“What is a Signature Loan?” Plus 5 Other FAQs

“What is a Signature Loan?” Plus 5 Other FAQs
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Erica Sandberg
By: Erica Sandberg
Updated: July 9, 2019
Our popular “How-To” series is for those who seek to improve their subprime credit rating. Our articles follow strict editorial guidelines.

Is it possible to borrow money from a reputable financial institution with nothing but your good name? Yes, and it’s called a signature loan. Many lenders offer them, and the money can be used for all kinds of things that you want and need. No collateral is required and once approved, the funds will be at your disposal.

However, as with all credit products, you must understand how they work before applying. Here’s what you need to know about signature loans, from their features to how to manage one correctly.

A Signature Loan is a Type of Unsecured Personal Loan

Signature loans fall under the overarching term of “personal loans.” The funds are not typical for business use but for other expenses you’d like to finance. The most common uses for signature loans include medical procedures, home improvements, car repairs, and consolidating high interest debt.

Unsecured signature loans are granted on good faith, which is your personal guarantee that you will satisfy the debt according to the expectations outlined in the agreement.

The arrangement goes beyond a handshake, though. You have to sign a contract. When you do, you’re legally bound to the terms you’ve accepted, such as the:

  • loan amount
  • number of months or years you have to repay
  • payment amount
  • monthly due date
  • interest rate
  • potential penalties and fees for not paying as agreed

Since signature loans are unsecured, you may wonder if there are also those that are secured. The answer is no, but there are plenty of secured personal loans. You will offer collateral, such as property or money in an investment account, to guarantee the loan. If you fail to pay, the lender can claim the assets.  

As opposed to credit cards, which are open-end products (the balance and payment fluctuate with activity, and there is no fixed date for repayment), signature loans are closed-end. That means that payments are set so that you’ll repay the loan by a specific date, and you can’t add to the balance.

Chart of Federal Student Loan Interest Rates

Signature student loans, which, as the name suggests, are designed to help college students pay for education expenses are also available to qualifying applicants. They’re unsecured loans backed by the federal government. Unlike federally guaranteed student loans, which are not contingent on an applicant’s credit history, though, the lender will check your credit score to see if you qualify.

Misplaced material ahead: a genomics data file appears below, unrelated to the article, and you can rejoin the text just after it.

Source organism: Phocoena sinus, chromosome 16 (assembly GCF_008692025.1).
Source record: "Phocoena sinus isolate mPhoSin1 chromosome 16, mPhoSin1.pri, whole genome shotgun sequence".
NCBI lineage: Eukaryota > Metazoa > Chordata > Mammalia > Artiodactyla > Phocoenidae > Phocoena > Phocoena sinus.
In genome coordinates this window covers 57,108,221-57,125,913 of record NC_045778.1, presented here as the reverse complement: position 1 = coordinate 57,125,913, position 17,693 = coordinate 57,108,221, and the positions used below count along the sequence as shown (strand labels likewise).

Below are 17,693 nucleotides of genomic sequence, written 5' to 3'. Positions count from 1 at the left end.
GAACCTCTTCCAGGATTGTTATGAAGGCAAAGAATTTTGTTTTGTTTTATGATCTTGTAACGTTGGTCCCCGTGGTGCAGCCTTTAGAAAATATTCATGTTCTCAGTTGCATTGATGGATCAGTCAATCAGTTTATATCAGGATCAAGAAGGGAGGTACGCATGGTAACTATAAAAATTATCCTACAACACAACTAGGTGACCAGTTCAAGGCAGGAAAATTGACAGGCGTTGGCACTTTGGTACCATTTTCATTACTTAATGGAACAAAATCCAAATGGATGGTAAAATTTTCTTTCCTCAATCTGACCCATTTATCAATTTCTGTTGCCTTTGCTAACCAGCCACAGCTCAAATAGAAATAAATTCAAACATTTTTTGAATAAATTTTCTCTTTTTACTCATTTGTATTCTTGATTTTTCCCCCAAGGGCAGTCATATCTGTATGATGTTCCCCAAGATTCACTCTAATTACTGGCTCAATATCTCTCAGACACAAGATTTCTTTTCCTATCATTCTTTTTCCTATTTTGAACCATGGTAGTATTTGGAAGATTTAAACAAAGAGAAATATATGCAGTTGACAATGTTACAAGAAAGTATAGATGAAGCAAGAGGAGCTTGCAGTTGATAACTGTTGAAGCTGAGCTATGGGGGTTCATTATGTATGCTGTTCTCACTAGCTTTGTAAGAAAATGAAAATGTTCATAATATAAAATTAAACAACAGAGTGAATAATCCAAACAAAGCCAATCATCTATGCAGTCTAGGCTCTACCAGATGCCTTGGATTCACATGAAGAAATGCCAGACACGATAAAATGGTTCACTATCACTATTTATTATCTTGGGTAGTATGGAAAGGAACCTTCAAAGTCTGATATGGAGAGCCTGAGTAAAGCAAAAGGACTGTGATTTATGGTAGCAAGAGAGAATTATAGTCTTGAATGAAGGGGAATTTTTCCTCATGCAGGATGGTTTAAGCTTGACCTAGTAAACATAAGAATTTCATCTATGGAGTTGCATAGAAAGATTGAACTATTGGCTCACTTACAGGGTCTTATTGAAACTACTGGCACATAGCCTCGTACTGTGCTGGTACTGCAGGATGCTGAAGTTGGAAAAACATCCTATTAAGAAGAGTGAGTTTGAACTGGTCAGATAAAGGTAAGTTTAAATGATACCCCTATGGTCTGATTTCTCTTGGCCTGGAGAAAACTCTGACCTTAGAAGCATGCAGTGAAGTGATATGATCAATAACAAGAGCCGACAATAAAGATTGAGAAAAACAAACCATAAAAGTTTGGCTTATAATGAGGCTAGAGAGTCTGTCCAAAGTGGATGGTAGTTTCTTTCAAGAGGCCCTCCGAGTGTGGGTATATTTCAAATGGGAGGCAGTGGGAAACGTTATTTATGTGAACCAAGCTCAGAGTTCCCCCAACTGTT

If your scores are too low to qualify on your own, you can get a cosigner who has good credit to help. Most programs let the cosigner drop off the contract after you’ve made 24 months of on-time payments.

Where Can I Get a Signature Loan?

Many lenders, including banks, credit unions, and alternative financial institutions offer signature loans. Don’t apply all over town hoping for an approval, however, as it will lower your credit scores with a slew of unnecessary credit inquiries.

The following providers can help you connect with a variety of lenders that offer signature loans that are matched to your credit profile, since they are online marketplaces:

  • Short-term loans up to $2,500
  • Online marketplace of lenders
  • Funds available in as few as 24 hours
  • Simple online form takes less than 5 minutes
  • Trusted by more than 2,000,000 customers
  • Not available in NY or CT
  • Click here for official site, terms, and details.
★★★★★

4.8

Overall Rating

Loan Amount Interest Rate Loan Term Loan Example
Up to $2,500 Varies Varies

See representative example

MoneyMutual is a company that helps consumers identify lenders that will work with them for loans of up to $2,500. Once you find a lender and accept the terms, you can have the money from a signature loan on your account in as little as 24 hours. All credit scores are considered, and the income requirement is a minimum of $800 a month.

BadCreditLoans.com specializes in helping people with lower credit ratings connect with lenders for loans of up to $5,000. Most of the lenders will expect you to be employed (full time, part time, or self) or receive Social Security Income (SSI) or regular Social Security benefits.

   
★★★★★

4.7

Overall Rating

Loan Amount Interest Rate Loan Term Loan Example
$500 to $10,000 5.99% - 35.99% 3 to 72 Months

See representative example